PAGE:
California capitol building in Sacramento
A bill on its way to the full California Senate will bypass parents and give complete authority to children as young as 12 years old regarding medical treatment decisions for major infections and sexually transmitted diseases.
State Assembly Bill 499, sponsored by San Diego Democratic Assemblywoman Toni Atkins, is expected to be signed into law by Gov. Jerry Brown if it comes to his desk.
The short bill completely leaves out the parents from its decision-making provisions. Section One, Paragraph (a) covers the broad purpose of the bill.
A minor who is 12 years of age or older and who may have come into contact with an infectious, contagious, or communicable disease may consent to medical care related to the diagnosis or treatment of the disease, if the disease or condition is one that is required by law or regulation adopted pursuant to law to be reported to the local health officer, or is a related sexually transmitted disease, as may be determined by the State Public Health Officer.
Paragraph (b) deals specifically with STDs.
A minor who is 12 years of age or older may consent to medical care related to the prevention of a sexually transmitted disease.
Paragraph (c) takes away the parents’ financial liability for the treatments but does not specify which parties will assume financial responsibility for the diagnosis or treatment of any infectious or sexually transmitted diseases.
A spokesman for Atkins disputes the claims about the bill saying, “I don’t know where you got your information.”
However, American Center for Law and Justice Executive Director Jordan Sekulow contends the short bill is clearly designed to bypass parental rights.
“It’s one of those examples where you can fundamentally alter a parent’s rights without ever saying parents,” Sekulow explained.
“It would open up a precedent if this were applied to a whole host of different areas where you just [hand over] those rights to kids. If a kid doesn’t like his parents’ choices, they can start relying on the state for that as well,” he said.
He believes the assemblywoman’s staff members are counting on the bill evading significant public scrutiny.
“They don’t think this is going to get a lot of attention; they don’t think people are going to focus on it,” Sekulow said. “A lot of times at this level, they don’t realize the long term ramifications of a bill like this.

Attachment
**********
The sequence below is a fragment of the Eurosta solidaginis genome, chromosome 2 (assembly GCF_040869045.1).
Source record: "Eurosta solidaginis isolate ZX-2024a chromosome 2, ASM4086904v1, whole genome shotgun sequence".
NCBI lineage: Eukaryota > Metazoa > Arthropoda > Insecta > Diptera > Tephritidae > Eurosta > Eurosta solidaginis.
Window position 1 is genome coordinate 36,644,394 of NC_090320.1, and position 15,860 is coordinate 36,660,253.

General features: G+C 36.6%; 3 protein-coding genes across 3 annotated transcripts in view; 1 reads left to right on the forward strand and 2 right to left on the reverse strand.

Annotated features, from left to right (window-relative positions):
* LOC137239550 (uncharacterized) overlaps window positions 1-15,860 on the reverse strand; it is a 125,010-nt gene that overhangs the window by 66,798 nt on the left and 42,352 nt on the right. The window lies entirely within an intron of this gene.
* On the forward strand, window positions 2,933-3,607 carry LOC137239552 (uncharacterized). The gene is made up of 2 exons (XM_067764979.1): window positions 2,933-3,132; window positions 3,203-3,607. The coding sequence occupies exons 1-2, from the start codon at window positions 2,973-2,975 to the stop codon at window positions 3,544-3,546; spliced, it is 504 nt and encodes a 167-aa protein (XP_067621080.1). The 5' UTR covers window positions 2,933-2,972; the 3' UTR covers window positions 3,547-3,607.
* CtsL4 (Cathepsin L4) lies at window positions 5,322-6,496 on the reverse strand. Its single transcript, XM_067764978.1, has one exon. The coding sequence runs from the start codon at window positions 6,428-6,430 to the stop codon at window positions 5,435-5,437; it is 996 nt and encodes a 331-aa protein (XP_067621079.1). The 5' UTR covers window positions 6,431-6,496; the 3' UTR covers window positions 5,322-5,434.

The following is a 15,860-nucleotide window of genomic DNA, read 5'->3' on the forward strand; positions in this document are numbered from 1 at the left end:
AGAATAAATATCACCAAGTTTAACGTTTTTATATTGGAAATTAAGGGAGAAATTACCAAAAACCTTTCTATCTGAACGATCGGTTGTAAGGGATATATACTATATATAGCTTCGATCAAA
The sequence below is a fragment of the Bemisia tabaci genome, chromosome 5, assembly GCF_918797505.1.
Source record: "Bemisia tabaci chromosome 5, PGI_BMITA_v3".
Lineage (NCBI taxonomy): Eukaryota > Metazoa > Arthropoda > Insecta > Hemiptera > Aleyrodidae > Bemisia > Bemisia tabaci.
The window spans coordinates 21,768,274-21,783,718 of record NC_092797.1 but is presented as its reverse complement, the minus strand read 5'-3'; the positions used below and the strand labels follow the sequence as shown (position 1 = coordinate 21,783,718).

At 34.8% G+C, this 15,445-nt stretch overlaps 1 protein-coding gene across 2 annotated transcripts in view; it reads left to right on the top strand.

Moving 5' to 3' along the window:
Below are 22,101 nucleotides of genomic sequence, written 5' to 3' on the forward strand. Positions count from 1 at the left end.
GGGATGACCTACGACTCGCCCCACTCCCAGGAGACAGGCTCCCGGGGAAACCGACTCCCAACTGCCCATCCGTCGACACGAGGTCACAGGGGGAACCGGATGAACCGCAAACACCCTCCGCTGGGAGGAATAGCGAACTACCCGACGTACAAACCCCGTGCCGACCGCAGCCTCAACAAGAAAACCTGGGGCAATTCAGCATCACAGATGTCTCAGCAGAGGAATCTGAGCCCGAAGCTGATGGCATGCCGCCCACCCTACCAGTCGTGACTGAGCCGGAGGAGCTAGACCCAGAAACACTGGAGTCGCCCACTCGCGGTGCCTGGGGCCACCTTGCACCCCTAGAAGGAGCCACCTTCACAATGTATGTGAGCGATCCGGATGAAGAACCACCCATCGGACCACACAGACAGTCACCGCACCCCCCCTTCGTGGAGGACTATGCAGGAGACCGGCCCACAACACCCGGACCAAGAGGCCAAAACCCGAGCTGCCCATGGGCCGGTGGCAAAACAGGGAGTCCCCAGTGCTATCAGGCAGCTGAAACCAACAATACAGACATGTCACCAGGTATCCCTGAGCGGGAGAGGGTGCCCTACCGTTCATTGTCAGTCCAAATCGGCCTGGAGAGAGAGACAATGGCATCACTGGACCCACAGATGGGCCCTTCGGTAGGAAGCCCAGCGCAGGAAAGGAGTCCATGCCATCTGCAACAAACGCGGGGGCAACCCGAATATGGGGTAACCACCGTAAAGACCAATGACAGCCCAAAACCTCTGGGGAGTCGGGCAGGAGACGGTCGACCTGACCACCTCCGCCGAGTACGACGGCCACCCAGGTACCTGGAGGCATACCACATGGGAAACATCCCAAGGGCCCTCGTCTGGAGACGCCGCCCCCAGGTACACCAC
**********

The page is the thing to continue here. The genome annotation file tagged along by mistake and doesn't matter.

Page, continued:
He said there’s a good chance it won’t pass legal muster, he said, with a court determining it is “way out of bounds” and “could cause trouble in a lot of different areas in the law.”
[Listen to the interview with Jordan Sekulow here.]
Sekulow said the primary issue with the bill is the authority of the parents to make the right choices for their children.
“To me, the ultimate part of this is parental rights. That’s what this is all about, and it’s a concerted effort by groups associated with the Planned Parenthood-type, pro-abortion groups that try to do everything possible to erode these rights,” Sekulow said.
“Anything under that is a part. STDs is a part of that; abortion is a part of that,” he added.
Sekulow also took aim at the section of the bill that takes away the parents’ financial responsibility for the treatment.
“The fact that they say [the parents] are not liable means they’re going to cover the cost of the procedures, and I guess the taxpayers will have to cover the ramifications of something bad happening,” Sekulow said.
Parents might not find out something is wrong with a child until he is hospitalized, he pointed out.
“You see how far this goes,” Sekulow said.
Then there’s the question of who is financially responsible for medical treatment if something goes wrong.
If a child is on his parents’ insurance, Sekulow said, “but the state is the senior authority and they’re showing up at the hospital one night and the parents are saying, ‘Here’s our insurance,’ then you have this issue where the parents are going to argue with the state over who is responsible for this when all of this went on behind their back. They didn’t even know until that moment happened.”
Commenting on the California law, columnist Michelle Malkin said that the bill effectively is a mandate to administer Gardasil to students as young as age 12. Gardasil is a preventative treatment for the human papilloma virus, which is transmitted through sexual relations.
Although no one in Assemblywoman Atkins office would grant WND an interview on the bill, a staffer twice rejected the questions about Gardasil and the bill’s intent to bypass parental consent.
This is not the first instance in which the controversial Merck medication has been at the center of a controversy.
In 2007, Texas Gov. Rick Perry issued an executive order mandating that all sixth-grade girls be vaccinated with Guardasil.
As WND reported, a month later the Texas Legislature passed a bill by a 6-1 margin that rescinded the governor’s executive order.
Perry has since admitted that the move was a mistake.